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Lignite Resources in Texas


Lignite Resources in Texas, by W. R. Kaiser, W. B. Ayers, Jr., and L. W. LaBrie. 52 p., 31 figs., 18 tables, 1980. ISSN: 0082335X. Print Version.

For a downloadable, digital version: RI0104D.

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RI0104. Lignite Resources in Texas, by W. R. Kaiser,  W. B. Ayers,  Jr.,  and L. W. LaBrie. 52 p.,  31 figs.,  18 tables,  1980. ISSN: 0082335X. Print.

To purchase this publication as a downloadable PDF, please order RI0104D.

Texas lignite occurs in three Eocene (lower Tertiary) geologic units--the Wilcox Group, Jackson Group, and Yegua Formation--and in three ancient depositional systems--fluvial, deltaic, and strandplain/lagoonal. Near-surface resources in Texas at depths between 20 and 200 ft (6.1 and 61 m) in seams 3 ft (0.9 m) or thicker are 23,377 million short tons (21,208 million metric tons) and are dominantly fluvial in origin. More than 90 percent of the resources occur in the Wilcox and Jackson Groups north of the Colorado River. The size of individual deposits ranges from 50 to 500 million tons (45 to 450 million metric tons). The average seam thickness is less than 5 ft (1.5 m); a 10-ft (3.0-m) seam is exceptional. Depending on mining depth, reserves are estimated to be 8,635 to 11,102 million tons (7,834 to 10,072 million metric tons). Deep-basin resources at depths between 200 and 2,000 ft (61 and 610 m) in seams 5 ft (1.5 m) or thicker are 34,819 million tons (31,588 million metric tons), 70 and 30 percent being in the Wilcox and Jackson Groups, respectively. Approximately 2.4 million acres (1.0 million ha) are leased for lignite; 84, 12, and 4 percent of the acreage is in the Wilcox, Jackson, and Yegua, respectively. Wilcox lignite is the best grade, Yegua is intermediate, and Jackson is the poorest grade lignite in Texas. Typical Wilcox lignite has a heating value of 6,500 Btu/lb (3,612 kcal/kg) and a 33-percent moisture, 1-percent sulfur, and 15-percent ash content.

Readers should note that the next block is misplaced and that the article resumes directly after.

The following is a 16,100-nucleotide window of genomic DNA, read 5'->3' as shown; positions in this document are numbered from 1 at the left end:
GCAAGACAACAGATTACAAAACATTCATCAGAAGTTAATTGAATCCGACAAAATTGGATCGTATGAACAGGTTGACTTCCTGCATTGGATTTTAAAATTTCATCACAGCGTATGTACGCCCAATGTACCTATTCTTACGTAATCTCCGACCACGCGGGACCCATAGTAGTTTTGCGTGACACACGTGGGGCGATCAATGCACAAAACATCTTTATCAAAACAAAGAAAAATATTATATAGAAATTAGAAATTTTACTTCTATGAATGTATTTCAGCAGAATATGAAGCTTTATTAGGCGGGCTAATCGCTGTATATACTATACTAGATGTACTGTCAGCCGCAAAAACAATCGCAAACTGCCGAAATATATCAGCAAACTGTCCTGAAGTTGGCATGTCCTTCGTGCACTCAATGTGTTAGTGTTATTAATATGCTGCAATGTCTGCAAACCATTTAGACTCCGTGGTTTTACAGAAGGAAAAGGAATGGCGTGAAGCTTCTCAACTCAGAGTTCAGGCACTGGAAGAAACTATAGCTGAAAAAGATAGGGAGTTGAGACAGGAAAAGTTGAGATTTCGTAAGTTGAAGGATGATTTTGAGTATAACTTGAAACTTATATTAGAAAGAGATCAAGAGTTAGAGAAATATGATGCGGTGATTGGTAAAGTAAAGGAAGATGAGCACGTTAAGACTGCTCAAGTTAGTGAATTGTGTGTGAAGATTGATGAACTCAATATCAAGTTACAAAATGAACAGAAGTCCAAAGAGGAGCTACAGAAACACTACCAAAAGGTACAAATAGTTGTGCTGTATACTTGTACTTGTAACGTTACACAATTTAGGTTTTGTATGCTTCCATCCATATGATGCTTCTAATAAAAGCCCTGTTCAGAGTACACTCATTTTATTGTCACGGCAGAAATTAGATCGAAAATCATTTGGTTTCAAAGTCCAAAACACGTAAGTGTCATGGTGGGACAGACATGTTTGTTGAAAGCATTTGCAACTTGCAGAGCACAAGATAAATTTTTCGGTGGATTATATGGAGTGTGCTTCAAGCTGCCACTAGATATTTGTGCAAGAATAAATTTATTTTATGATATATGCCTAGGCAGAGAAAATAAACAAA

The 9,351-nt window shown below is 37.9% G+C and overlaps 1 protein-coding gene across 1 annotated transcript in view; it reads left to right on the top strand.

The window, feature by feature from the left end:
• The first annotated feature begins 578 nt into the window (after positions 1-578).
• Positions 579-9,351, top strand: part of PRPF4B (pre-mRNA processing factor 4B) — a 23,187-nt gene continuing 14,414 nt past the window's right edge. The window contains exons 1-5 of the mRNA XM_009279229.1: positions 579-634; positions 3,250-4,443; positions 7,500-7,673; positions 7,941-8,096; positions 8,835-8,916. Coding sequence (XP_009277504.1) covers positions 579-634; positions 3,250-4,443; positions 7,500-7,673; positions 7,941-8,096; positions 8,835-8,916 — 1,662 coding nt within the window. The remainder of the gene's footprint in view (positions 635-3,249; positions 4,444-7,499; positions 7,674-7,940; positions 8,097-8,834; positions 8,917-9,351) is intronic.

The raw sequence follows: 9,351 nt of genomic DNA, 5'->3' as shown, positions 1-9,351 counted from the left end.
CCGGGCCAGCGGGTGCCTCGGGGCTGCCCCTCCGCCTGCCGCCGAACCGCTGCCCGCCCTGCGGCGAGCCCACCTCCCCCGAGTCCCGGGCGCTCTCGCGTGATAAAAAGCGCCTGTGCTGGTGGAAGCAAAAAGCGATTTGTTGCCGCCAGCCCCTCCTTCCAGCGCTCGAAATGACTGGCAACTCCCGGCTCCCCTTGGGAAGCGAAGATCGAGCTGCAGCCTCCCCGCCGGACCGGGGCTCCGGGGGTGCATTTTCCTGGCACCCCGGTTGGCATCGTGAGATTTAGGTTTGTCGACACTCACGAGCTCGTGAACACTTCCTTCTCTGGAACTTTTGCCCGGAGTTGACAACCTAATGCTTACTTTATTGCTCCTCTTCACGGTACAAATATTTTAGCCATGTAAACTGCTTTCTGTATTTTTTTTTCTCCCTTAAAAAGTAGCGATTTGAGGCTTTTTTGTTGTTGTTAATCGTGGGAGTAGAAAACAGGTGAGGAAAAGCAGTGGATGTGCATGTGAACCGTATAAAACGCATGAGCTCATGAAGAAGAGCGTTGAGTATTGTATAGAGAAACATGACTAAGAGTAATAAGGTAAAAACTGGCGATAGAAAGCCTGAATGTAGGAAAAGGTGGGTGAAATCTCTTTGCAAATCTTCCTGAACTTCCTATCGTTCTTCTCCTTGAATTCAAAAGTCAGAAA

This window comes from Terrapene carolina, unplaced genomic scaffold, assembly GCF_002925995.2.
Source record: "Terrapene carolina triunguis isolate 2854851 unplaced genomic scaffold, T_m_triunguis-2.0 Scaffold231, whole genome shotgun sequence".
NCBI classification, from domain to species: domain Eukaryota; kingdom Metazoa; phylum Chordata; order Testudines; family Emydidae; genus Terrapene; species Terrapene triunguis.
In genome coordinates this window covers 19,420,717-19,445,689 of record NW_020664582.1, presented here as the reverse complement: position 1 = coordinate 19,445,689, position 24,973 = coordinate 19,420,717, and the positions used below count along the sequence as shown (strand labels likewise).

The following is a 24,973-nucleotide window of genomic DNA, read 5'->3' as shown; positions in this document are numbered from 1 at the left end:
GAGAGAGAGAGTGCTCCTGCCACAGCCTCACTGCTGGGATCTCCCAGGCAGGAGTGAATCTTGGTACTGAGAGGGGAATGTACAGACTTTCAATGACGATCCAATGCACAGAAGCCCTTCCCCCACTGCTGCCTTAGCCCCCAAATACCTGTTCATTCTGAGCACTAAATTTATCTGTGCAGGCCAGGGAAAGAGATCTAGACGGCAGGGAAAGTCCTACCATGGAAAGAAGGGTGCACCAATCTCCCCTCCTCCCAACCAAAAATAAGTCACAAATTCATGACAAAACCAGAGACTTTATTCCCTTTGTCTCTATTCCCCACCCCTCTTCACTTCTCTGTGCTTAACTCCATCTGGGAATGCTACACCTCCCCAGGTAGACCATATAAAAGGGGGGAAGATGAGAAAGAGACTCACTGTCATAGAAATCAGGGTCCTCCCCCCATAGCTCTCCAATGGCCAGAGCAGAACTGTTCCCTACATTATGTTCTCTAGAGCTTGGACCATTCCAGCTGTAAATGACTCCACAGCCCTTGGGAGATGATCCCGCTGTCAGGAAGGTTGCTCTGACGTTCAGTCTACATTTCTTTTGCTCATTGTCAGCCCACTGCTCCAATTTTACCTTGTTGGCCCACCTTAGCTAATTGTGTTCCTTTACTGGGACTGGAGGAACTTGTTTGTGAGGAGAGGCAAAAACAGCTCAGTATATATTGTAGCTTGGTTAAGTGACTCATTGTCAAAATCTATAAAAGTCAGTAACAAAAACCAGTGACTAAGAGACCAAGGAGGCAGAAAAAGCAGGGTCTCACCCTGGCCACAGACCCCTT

Lignite reserves are adequate to meet the projected needs (6 to 7 billion short tons [5.4 to 6.3 billion metric tons]) of the electric utility and industrial sectors into the next century. Most of the lignite will continue to be used to generate electric power; however, lignite will be used in the future to produce synthetic fuels and chemicals.

lignite, resource assessment, Eocene,  Wilcox Group, Jackson Group, Yegua Formation, East Texas, South Texas

Kaiser, W. R., Ayers, W. B., Jr., and LaBrie, L. W., 1980, Lignite Resources in Texas: The University of Texas at Austin, Bureau of Economic Geology, Report of Investigations No. 104, 52 p.

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